Chuck and Craig at the entrance to the slot canyon.

The wide white line is calcium carbonate left by the receding water.

The lake was still quite low, 120' below normal to be exact. Not having ever seen it full I could make no comparison, but I could imagine by looking at the white line high on the rocks, calcium carbonate left by the receding water. The ramp at Wahweap was open but the ramp at Stateline was closed, nothing but sand and mud beyond the end of the cement. The Park Service plans to extend it but time and money make the process necessarily slow. We used the "alternate ramp" at Stateline. Thank goodness the Ladybug is easy to launch. We really just need a bit of a slope, firm ground (not always easy to find), and a couple of feet of water.

The low water level meant that now there was only one way to go, up the lake through a passage called The Narrows. This is a relative term, certainly there is room for huge houseboats and all the other varieties of watercraft, including jet skis. The walls of the canyon are high and rise straight up out of the water on either side. The part we had not anticipated was the condition created when all those different boats were coming and going at the same time. It was Labor Day weekend and there were many boats, both coming and going. Each seemed to create the maximum wake by going just fast enough to plow the water into waves, waves that spread out and bounced off the walls of the canyon like the notes of many different musical tempos. You would almost think that all those different wakes could come back together and combine to become smooth, maybe 2' higher than the actual water level. I must have been delusional to even imagine that!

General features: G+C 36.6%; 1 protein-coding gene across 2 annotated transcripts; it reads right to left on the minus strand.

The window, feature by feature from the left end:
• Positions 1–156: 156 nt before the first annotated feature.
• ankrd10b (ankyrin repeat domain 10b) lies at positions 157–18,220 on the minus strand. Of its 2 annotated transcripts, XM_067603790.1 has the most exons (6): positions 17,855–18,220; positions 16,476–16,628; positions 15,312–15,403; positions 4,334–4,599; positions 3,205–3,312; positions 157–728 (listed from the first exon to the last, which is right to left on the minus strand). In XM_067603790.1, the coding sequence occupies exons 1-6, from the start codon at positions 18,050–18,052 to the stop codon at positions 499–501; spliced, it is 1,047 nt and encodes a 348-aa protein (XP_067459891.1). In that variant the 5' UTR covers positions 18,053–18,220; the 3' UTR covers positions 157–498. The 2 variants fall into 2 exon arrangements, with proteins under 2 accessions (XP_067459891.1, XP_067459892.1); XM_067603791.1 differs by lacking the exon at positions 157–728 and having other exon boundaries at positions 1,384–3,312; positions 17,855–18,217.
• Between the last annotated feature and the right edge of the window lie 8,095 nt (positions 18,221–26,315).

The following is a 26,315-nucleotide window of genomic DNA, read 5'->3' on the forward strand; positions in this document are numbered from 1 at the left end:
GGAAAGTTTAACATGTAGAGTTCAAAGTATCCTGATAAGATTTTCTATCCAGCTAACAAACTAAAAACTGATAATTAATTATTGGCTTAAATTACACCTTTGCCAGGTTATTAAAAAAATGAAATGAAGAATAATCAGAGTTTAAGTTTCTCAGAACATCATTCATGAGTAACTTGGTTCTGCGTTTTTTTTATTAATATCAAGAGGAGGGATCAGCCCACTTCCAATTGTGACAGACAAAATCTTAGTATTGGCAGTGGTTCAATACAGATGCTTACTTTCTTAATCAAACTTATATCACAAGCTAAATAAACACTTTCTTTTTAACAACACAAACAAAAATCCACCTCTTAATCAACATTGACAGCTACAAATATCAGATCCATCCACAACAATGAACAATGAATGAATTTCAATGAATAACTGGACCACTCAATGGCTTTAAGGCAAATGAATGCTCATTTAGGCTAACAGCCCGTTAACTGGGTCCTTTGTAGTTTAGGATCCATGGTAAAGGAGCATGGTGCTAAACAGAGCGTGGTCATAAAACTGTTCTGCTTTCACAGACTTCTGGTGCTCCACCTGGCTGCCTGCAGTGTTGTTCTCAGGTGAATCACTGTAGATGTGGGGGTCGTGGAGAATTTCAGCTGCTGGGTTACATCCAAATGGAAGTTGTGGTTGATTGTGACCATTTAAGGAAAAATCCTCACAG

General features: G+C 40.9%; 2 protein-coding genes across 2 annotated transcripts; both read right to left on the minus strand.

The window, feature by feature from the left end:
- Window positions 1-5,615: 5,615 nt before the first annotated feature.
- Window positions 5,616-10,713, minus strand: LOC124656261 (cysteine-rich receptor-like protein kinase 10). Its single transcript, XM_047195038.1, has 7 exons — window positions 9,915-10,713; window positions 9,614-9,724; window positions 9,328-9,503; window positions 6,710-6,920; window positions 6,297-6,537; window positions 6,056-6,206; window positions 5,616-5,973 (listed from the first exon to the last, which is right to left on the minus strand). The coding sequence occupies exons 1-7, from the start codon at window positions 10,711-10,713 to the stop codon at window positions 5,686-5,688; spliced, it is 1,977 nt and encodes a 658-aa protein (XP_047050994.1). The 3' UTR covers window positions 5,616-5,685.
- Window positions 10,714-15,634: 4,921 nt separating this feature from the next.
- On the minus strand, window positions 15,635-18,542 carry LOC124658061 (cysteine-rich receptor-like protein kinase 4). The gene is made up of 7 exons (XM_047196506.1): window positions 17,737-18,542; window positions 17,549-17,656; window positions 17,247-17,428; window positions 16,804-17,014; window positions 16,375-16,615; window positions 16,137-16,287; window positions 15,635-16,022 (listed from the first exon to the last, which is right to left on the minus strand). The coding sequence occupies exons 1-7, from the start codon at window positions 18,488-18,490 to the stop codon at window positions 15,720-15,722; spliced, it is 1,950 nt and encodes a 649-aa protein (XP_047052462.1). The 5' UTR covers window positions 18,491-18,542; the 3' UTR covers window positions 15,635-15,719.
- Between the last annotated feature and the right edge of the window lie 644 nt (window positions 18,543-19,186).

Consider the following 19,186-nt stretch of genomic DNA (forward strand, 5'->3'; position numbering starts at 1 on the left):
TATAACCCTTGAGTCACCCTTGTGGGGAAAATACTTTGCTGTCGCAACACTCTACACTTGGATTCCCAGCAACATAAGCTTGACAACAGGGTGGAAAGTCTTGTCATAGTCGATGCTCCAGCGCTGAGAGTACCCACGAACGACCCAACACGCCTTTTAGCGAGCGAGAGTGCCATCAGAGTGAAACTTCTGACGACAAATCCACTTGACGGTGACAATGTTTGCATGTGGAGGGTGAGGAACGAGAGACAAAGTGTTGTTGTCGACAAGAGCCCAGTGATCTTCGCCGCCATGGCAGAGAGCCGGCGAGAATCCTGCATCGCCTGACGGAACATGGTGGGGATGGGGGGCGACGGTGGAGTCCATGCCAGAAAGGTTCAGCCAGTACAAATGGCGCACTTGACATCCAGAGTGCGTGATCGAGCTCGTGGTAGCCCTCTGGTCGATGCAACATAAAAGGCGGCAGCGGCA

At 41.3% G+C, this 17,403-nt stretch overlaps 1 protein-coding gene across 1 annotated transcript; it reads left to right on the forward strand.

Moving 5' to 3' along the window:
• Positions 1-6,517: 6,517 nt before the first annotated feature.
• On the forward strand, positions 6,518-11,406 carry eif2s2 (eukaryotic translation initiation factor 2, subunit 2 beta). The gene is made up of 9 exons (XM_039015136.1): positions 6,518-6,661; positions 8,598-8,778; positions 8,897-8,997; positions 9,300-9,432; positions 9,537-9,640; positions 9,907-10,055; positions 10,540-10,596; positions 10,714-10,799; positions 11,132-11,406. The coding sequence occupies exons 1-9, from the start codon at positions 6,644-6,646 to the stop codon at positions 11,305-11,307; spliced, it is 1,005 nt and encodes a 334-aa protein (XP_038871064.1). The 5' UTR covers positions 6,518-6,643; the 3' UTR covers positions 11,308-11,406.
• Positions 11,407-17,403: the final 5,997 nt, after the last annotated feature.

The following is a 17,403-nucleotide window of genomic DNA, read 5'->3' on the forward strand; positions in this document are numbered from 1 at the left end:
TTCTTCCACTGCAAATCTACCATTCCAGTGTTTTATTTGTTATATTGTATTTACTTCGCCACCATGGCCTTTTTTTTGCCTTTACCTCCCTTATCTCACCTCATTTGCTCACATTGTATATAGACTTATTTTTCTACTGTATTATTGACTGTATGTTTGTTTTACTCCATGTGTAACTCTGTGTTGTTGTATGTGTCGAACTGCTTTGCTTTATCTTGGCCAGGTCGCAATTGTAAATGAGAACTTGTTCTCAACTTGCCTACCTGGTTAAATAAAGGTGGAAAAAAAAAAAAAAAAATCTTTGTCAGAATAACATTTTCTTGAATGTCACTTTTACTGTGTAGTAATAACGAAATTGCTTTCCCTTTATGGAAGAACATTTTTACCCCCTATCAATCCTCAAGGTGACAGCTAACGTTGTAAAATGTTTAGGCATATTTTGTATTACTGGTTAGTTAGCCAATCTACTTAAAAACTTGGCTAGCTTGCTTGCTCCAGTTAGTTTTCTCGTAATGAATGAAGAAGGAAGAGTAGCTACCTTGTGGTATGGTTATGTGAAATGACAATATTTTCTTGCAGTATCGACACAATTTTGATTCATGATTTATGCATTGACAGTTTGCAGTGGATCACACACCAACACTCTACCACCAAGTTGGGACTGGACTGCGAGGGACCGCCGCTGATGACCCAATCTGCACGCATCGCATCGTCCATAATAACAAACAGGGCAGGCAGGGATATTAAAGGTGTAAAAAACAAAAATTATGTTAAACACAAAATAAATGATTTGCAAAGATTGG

It was pure chaos for the poor Ladybug. With her little two horse outboard and four bodies aboard instead of the usual two, she began to flounder. It made me think of a bathtub full of rambunctious babies, all slapping the water with their palms and laughing. There was no discussion, we simply turned around and headed back for the calmer waters of the bay. A short distance under those conditions would have been one thing, but 18 miles? No photos here, I was holding on tight.

We found a beautiful little cove for lunch. The water was cool and clear and impossible to resist. Unless you were Chuck. We never did get him in the water. We swam, hiked around, and napped on a ledge in the shadow of an overhang. Later, motoring along, watching the birds, avocets, and coots, we kept our eyes open for a nice spot to spend the night. One spot we looked at had springs coming out of the rocks above the beach. In places below the springs the sand and mud had become quicksand. Don't ask how I know that. More than once we landed only to sink almost knee deep into mud upon stepping from the boat. Anyplace that mud was washed down from above and collected would be like that. I am told that when the lake was full, sandy landing spots were quite rare, that rocks were pretty much the rule.

This particular afternoon all the really classic spots (narrow sandy beaches under a huge overhang) had already been claimed by houseboats, but we eventually found a nice slightly sandy, mostly rocky beach where once landed, we became truly insignificant as we were under the towering majesty of Castle Rock. By the time we had our tents and our little privacy tent for the porta potti set up, it was time to cook dinner. I got to test my new water purifier that is guaranteed to filter out EVERYTHING BAD. Everyone looked a bit dubious when I plopped one end in the lake and screwed the other to my water bottle. A few pumps and we had perfect water. They made me drink first, a silly test, but it seemed to reassure them. After dinner we watched the sunset and waited for the stars to come out.

To be continued...